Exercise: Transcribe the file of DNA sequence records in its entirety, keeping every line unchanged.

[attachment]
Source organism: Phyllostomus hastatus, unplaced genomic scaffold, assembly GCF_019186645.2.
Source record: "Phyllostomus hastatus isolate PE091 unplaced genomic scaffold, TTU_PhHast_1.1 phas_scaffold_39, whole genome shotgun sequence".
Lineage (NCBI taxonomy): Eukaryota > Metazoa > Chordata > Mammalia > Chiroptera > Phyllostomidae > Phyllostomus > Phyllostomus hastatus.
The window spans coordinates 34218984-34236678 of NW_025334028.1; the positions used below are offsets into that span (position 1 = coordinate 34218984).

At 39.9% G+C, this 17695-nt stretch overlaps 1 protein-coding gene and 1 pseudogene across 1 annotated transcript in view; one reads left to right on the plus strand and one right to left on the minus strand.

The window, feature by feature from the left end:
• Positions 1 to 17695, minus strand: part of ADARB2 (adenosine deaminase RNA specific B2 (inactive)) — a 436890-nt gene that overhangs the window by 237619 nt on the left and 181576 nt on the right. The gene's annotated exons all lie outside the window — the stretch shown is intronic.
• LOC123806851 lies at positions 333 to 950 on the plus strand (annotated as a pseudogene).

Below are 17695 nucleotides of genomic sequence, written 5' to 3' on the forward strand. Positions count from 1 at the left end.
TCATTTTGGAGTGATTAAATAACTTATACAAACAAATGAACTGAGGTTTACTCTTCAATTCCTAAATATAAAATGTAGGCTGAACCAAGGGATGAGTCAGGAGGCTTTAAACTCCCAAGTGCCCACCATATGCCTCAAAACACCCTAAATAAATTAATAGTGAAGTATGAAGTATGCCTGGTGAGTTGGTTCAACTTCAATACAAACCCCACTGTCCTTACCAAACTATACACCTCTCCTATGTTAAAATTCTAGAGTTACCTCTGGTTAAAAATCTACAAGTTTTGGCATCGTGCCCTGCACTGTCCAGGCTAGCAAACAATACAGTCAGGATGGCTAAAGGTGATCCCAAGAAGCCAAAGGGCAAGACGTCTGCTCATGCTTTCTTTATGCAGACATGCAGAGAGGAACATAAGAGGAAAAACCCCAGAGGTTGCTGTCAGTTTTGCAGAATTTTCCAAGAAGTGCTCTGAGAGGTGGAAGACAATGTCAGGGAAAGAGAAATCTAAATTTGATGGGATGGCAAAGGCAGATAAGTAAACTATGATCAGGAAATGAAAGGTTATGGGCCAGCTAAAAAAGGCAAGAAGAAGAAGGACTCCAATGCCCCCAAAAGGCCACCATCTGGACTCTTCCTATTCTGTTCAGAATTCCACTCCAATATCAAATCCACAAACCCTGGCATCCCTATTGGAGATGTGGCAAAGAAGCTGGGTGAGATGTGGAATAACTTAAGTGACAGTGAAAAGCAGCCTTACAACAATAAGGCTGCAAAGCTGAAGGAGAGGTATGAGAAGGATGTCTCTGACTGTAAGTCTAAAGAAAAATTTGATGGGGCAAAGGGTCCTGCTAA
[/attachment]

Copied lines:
Source organism: Phyllostomus hastatus, unplaced genomic scaffold, assembly GCF_019186645.2.
Source record: "Phyllostomus hastatus isolate PE091 unplaced genomic scaffold, TTU_PhHast_1.1 phas_scaffold_39, whole genome shotgun sequence".
Lineage (NCBI taxonomy): Eukaryota > Metazoa > Chordata > Mammalia > Chiroptera > Phyllostomidae > Phyllostomus > Phyllostomus hastatus.
The window spans coordinates 34218984-34236678 of NW_025334028.1; the positions used below are offsets into that span (position 1 = coordinate 34218984).

At 39.9% G+C, this 17695-nt stretch overlaps 1 protein-coding gene and 1 pseudogene across 1 annotated transcript in view; one reads left to right on the plus strand and one right to left on the minus strand.

The window, feature by feature from the left end:
• Positions 1 to 17695, minus strand: part of ADARB2 (adenosine deaminase RNA specific B2 (inactive)) — a 436890-nt gene that overhangs the window by 237619 nt on the left and 181576 nt on the right. The gene's annotated exons all lie outside the window — the stretch shown is intronic.
• LOC123806851 lies at positions 333 to 950 on the plus strand (annotated as a pseudogene).

Below are 17695 nucleotides of genomic sequence, written 5' to 3' on the forward strand. Positions count from 1 at the left end.
TCATTTTGGAGTGATTAAATAACTTATACAAACAAATGAACTGAGGTTTACTCTTCAATTCCTAAATATAAAATGTAGGCTGAACCAAGGGATGAGTCAGGAGGCTTTAAACTCCCAAGTGCCCACCATATGCCTCAAAACACCCTAAATAAATTAATAGTGAAGTATGAAGTATGCCTGGTGAGTTGGTTCAACTTCAATACAAACCCCACTGTCCTTACCAAACTATACACCTCTCCTATGTTAAAATTCTAGAGTTACCTCTGGTTAAAAATCTACAAGTTTTGGCATCGTGCCCTGCACTGTCCAGGCTAGCAAACAATACAGTCAGGATGGCTAAAGGTGATCCCAAGAAGCCAAAGGGCAAGACGTCTGCTCATGCTTTCTTTATGCAGACATGCAGAGAGGAACATAAGAGGAAAAACCCCAGAGGTTGCTGTCAGTTTTGCAGAATTTTCCAAGAAGTGCTCTGAGAGGTGGAAGACAATGTCAGGGAAAGAGAAATCTAAATTTGATGGGATGGCAAAGGCAGATAAGTAAACTATGATCAGGAAATGAAAGGTTATGGGCCAGCTAAAAAAGGCAAGAAGAAGAAGGACTCCAATGCCCCCAAAAGGCCACCATCTGGACTCTTCCTATTCTGTTCAGAATTCCACTCCAATATCAAATCCACAAACCCTGGCATCCCTATTGGAGATGTGGCAAAGAAGCTGGGTGAGATGTGGAATAACTTAAGTGACAGTGAAAAGCAGCCTTACAACAATAAGGCTGCAAAGCTGAAGGAGAGGTATGAGAAGGATGTCTCTGACTGTAAGTCTAAAGAAAAATTTGATGGGGCAAAGGGTCCTGCTAA